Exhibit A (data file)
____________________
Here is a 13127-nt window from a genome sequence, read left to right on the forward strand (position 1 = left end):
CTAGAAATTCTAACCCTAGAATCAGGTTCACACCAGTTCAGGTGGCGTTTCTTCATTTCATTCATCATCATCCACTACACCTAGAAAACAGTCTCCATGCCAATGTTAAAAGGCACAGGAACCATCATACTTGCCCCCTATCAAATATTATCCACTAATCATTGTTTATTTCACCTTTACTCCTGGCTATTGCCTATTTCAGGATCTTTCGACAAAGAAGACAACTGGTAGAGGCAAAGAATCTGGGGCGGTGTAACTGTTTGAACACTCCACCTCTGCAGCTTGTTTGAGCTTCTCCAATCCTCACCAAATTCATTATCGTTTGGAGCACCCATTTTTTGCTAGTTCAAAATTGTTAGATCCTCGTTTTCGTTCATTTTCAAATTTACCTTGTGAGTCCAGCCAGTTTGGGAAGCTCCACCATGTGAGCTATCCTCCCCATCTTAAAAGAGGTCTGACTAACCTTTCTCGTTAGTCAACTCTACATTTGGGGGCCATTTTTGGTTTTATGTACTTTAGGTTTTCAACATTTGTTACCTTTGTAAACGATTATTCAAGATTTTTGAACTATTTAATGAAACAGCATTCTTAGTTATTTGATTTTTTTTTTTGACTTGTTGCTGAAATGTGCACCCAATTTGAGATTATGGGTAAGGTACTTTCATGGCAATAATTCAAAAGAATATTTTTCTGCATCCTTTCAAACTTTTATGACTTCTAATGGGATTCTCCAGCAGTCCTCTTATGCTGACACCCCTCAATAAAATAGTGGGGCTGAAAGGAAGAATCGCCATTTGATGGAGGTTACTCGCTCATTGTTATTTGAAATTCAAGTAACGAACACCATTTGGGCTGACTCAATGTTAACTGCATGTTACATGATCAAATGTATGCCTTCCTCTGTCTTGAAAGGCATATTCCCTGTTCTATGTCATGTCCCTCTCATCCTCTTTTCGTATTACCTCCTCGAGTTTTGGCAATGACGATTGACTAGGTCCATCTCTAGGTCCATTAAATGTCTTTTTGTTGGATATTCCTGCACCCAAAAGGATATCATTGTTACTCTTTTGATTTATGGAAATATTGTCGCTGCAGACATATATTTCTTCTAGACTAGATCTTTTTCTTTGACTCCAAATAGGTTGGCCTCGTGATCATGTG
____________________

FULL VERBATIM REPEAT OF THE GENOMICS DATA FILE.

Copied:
Here is a 13127-nt window from a genome sequence, read left to right on the forward strand (position 1 = left end):
CTAGAAATTCTAACCCTAGAATCAGGTTCACACCAGTTCAGGTGGCGTTTCTTCATTTCATTCATCATCATCCACTACACCTAGAAAACAGTCTCCATGCCAATGTTAAAAGGCACAGGAACCATCATACTTGCCCCCTATCAAATATTATCCACTAATCATTGTTTATTTCACCTTTACTCCTGGCTATTGCCTATTTCAGGATCTTTCGACAAAGAAGACAACTGGTAGAGGCAAAGAATCTGGGGCGGTGTAACTGTTTGAACACTCCACCTCTGCAGCTTGTTTGAGCTTCTCCAATCCTCACCAAATTCATTATCGTTTGGAGCACCCATTTTTTGCTAGTTCAAAATTGTTAGATCCTCGTTTTCGTTCATTTTCAAATTTACCTTGTGAGTCCAGCCAGTTTGGGAAGCTCCACCATGTGAGCTATCCTCCCCATCTTAAAAGAGGTCTGACTAACCTTTCTCGTTAGTCAACTCTACATTTGGGGGCCATTTTTGGTTTTATGTACTTTAGGTTTTCAACATTTGTTACCTTTGTAAACGATTATTCAAGATTTTTGAACTATTTAATGAAACAGCATTCTTAGTTATTTGATTTTTTTTTTTGACTTGTTGCTGAAATGTGCACCCAATTTGAGATTATGGGTAAGGTACTTTCATGGCAATAATTCAAAAGAATATTTTTCTGCATCCTTTCAAACTTTTATGACTTCTAATGGGATTCTCCAGCAGTCCTCTTATGCTGACACCCCTCAATAAAATAGTGGGGCTGAAAGGAAGAATCGCCATTTGATGGAGGTTACTCGCTCATTGTTATTTGAAATTCAAGTAACGAACACCATTTGGGCTGACTCAATGTTAACTGCATGTTACATGATCAAATGTATGCCTTCCTCTGTCTTGAAAGGCATATTCCCTGTTCTATGTCATGTCCCTCTCATCCTCTTTTCGTATTACCTCCTCGAGTTTTGGCAATGACGATTGACTAGGTCCATCTCTAGGTCCATTAAATGTCTTTTTGTTGGATATTCCTGCACCCAAAAGGATATCATTGTTACTCTTTTGATTTATGGAAATATTGTCGCTGCAGACATATATTTCTTCTAGACTAGATCTTTTTCTTTGACTCCAAATAGGTTGGCCTCGTGATCATGTG